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Posted October 10 2006 - 06:50 AM

Ben,

If the Panasonic GUI is the same as most of their decks have been for the past few years, when in display mode does it have either:

Codec listing?

Bitrate listing?

#8 of 666 OFFLINE   Ben_Williams

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Posted October 10 2006 - 06:56 AM

Quote:
Originally Posted by Chris Beveridge
Ben,

If the Panasonic GUI is the same as most of their decks have been for the past few years, when in display mode does it have either:

Codec listing?

Bitrate listing?

Chris,

I've not been able to find any listing in the menus for codec or bitrate. Kind of a disappointment, actually. However, there may be some super secret button combination that will give up this information. I just haven't found it yet if it exists.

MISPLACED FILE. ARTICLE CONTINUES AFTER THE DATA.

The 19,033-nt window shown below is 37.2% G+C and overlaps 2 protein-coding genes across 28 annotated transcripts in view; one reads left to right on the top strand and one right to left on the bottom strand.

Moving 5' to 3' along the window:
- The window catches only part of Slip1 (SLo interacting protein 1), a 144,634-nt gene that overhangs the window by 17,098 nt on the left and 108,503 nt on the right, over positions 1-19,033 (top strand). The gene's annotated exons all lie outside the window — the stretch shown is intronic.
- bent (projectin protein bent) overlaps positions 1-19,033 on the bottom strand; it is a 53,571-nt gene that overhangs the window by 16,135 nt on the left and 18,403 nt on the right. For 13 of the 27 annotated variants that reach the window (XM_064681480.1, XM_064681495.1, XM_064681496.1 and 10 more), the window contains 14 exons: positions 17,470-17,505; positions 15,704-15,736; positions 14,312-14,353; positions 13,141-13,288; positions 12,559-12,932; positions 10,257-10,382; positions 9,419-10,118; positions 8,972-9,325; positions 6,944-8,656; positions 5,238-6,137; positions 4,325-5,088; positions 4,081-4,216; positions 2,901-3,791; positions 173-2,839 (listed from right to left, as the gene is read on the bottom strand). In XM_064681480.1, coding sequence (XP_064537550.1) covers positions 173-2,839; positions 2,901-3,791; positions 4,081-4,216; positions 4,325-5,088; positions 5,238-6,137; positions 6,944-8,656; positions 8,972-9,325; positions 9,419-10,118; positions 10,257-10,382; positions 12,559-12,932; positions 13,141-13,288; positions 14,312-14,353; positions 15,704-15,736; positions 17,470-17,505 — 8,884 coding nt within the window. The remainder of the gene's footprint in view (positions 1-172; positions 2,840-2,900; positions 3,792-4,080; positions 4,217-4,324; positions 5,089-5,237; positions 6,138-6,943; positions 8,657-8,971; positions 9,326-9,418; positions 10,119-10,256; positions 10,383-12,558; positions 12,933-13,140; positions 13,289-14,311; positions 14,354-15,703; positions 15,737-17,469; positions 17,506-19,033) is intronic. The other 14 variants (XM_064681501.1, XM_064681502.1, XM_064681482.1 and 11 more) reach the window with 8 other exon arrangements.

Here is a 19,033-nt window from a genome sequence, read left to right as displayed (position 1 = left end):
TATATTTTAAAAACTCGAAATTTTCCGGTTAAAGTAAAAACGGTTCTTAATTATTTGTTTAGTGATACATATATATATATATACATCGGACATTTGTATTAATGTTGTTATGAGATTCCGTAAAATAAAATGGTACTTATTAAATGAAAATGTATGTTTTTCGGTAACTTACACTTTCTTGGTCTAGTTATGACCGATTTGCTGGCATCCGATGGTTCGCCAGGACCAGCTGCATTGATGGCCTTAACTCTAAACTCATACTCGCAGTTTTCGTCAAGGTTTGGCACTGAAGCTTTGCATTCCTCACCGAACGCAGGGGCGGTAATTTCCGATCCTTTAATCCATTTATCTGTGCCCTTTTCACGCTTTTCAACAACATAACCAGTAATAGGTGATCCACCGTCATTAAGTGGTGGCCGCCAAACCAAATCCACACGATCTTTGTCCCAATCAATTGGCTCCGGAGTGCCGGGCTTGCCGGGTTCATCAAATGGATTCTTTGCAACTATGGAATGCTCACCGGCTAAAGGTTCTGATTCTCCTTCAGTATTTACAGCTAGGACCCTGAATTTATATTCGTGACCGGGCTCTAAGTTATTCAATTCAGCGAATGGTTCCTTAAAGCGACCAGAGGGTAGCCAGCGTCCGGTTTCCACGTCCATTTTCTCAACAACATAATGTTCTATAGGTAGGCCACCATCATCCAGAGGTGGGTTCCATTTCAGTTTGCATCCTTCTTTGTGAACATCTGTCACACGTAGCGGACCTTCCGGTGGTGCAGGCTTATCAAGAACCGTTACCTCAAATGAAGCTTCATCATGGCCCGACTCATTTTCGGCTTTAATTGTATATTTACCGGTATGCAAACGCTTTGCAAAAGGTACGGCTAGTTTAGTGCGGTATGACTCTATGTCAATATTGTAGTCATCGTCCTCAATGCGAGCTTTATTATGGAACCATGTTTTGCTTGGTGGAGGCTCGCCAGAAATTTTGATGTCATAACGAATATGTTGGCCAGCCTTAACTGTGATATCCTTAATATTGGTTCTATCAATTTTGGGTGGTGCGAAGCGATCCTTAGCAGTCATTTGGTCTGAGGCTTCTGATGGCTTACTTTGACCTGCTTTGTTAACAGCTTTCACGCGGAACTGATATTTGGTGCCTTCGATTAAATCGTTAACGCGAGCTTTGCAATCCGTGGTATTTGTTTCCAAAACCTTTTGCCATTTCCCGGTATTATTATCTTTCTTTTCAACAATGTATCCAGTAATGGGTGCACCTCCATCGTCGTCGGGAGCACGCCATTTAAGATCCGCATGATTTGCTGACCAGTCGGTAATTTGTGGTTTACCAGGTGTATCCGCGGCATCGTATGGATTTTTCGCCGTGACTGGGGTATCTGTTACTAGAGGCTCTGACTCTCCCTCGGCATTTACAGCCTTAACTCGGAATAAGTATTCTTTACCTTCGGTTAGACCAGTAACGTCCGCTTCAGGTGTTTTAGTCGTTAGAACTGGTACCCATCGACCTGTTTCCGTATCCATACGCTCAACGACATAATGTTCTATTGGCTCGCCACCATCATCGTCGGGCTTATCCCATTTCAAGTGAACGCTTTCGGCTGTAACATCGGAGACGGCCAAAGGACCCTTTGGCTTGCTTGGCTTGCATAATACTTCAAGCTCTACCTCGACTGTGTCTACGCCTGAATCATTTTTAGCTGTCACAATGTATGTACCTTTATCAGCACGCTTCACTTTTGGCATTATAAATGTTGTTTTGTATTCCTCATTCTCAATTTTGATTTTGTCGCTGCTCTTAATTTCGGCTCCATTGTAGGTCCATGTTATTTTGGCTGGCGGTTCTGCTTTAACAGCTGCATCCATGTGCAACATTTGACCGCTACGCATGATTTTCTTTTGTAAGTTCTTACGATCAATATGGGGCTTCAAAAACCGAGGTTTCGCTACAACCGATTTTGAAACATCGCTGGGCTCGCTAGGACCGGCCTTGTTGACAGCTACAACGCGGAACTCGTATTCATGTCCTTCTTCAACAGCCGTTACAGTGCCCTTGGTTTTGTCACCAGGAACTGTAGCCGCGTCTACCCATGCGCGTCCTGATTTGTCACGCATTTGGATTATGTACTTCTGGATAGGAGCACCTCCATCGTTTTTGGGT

#9 of 666 OFFLINE   JediFonger

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Posted October 10 2006 - 06:56 AM

there's only been 1 nautilus series so far, yes (see my avatar)?

ok. and you have THOSE? weren't those like $20k+ a pair or somn ridiculous like that? your speakers alone cost more than the rest of your system?

anyway, regarding the HD player. does it officially output 1080p/60 in the manuals... how about 1080p/24?

#10 of 666 OFFLINE   Dave_P.

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Posted October 10 2006 - 06:58 AM

Wow, I'm actually pretty happy with my Samsung, but it looks like I should've waited for something like this. Do you happen to have Total Recall? I was curious if it has the DTS stutter problem that my Sammy has (which is going to be fixed with a FW update apparently).